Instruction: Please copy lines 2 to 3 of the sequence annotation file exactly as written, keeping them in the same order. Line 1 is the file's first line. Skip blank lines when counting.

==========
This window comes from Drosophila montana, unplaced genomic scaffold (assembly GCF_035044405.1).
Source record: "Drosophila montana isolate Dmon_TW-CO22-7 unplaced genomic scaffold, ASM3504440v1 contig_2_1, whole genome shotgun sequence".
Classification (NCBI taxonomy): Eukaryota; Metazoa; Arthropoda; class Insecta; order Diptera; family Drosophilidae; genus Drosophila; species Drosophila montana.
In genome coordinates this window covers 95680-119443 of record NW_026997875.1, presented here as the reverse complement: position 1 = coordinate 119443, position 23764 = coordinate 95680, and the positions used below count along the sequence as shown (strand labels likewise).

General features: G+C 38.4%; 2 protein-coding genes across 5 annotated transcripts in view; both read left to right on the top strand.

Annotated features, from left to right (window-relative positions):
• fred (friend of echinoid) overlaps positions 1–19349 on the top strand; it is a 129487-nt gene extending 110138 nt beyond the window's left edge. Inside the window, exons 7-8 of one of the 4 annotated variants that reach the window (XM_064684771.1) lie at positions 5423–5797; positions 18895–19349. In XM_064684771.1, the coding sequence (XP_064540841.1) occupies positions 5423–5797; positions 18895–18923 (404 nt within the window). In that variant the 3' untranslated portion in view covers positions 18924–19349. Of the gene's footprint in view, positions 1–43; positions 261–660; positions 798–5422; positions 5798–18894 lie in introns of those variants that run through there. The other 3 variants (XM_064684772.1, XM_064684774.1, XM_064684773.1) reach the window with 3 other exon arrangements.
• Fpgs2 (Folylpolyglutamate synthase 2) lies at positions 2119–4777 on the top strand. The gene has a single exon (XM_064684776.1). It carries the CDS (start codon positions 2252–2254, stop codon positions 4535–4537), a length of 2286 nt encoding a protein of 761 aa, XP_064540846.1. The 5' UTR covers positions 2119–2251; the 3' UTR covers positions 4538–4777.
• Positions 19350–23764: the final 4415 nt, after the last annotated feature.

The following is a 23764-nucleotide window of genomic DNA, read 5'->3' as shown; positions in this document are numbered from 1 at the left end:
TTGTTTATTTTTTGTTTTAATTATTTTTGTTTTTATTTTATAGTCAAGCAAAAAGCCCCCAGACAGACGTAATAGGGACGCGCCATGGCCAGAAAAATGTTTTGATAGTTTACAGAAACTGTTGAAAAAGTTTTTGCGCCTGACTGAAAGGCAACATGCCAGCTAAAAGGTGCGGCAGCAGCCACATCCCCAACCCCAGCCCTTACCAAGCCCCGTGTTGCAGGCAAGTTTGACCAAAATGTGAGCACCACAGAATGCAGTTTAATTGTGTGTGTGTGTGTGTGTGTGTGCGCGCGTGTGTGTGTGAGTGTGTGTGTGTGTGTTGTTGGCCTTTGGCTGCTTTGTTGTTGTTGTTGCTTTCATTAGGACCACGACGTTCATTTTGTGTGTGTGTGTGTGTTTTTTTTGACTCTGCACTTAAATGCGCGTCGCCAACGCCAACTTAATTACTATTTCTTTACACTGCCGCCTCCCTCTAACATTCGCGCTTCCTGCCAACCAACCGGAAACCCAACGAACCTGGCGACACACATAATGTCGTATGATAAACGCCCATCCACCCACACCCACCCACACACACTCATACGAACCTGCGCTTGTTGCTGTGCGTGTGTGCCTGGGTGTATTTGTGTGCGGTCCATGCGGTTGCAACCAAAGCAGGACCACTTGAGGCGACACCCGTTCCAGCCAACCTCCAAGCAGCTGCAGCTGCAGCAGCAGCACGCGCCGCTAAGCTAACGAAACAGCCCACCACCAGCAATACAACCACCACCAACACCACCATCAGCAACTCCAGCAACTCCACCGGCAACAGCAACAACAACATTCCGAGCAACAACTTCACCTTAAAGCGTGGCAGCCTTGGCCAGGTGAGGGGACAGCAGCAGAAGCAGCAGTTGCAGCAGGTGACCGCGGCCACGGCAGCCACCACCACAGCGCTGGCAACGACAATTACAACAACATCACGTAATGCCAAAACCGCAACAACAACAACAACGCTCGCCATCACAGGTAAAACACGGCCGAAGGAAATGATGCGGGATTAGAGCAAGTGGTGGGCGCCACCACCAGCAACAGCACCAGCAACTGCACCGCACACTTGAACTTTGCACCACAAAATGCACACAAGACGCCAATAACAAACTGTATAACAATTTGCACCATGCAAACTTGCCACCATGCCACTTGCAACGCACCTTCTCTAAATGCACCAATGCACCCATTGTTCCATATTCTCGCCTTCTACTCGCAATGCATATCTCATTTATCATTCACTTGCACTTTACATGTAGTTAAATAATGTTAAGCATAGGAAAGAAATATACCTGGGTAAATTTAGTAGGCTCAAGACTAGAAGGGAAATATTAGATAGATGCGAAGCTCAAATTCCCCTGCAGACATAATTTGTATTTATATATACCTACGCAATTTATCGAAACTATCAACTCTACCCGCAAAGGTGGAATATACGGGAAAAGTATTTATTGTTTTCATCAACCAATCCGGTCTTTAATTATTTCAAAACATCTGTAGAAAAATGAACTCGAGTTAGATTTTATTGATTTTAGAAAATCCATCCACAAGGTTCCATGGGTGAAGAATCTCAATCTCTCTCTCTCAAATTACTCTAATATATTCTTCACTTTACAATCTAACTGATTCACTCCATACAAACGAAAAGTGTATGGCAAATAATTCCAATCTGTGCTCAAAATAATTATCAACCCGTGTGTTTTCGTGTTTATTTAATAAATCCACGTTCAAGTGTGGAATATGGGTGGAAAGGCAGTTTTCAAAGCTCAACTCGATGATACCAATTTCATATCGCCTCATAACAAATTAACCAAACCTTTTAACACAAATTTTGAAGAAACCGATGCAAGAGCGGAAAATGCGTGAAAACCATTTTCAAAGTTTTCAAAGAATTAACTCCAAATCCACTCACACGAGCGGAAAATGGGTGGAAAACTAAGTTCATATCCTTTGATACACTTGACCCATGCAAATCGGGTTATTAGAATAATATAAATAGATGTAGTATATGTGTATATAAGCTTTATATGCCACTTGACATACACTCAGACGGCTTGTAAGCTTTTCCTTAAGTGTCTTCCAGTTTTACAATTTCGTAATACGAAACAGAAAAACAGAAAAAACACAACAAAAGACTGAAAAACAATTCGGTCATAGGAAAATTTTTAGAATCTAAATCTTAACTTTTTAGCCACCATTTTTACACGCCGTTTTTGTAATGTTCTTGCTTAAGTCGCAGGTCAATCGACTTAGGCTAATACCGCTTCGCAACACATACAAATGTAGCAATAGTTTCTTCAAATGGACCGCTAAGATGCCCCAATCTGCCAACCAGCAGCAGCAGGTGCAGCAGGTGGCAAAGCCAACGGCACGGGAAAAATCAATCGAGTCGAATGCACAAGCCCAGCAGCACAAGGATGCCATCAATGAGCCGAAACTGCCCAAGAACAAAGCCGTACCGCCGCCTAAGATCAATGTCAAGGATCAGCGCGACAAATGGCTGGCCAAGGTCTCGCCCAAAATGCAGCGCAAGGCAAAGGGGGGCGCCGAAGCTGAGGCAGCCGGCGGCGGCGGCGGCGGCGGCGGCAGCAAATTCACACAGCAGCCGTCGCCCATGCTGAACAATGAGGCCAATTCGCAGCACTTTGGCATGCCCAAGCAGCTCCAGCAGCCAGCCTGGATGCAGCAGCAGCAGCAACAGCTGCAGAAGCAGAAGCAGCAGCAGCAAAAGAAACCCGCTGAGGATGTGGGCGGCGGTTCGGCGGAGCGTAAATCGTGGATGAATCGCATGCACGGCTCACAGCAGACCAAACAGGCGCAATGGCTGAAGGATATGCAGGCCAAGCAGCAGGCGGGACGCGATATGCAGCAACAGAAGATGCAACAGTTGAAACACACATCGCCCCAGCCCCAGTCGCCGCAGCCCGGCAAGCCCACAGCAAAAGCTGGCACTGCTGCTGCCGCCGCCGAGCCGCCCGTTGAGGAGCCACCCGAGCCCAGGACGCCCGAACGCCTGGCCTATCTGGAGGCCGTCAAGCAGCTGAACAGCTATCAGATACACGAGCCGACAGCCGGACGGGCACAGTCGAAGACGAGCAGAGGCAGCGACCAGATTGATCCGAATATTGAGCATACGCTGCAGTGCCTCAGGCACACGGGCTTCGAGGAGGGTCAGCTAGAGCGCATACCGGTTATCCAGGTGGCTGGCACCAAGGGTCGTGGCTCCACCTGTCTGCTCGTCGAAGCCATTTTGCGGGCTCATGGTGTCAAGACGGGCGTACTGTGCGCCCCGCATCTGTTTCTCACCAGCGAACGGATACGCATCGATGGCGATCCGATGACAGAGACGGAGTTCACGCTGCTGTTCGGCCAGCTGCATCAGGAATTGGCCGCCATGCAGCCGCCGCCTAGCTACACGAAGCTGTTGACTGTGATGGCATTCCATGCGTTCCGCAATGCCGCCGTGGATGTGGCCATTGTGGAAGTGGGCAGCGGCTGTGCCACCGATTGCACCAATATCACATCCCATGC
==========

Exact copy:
Source record: "Drosophila montana isolate Dmon_TW-CO22-7 unplaced genomic scaffold, ASM3504440v1 contig_2_1, whole genome shotgun sequence".
Classification (NCBI taxonomy): Eukaryota; Metazoa; Arthropoda; class Insecta; order Diptera; family Drosophilidae; genus Drosophila; species Drosophila montana.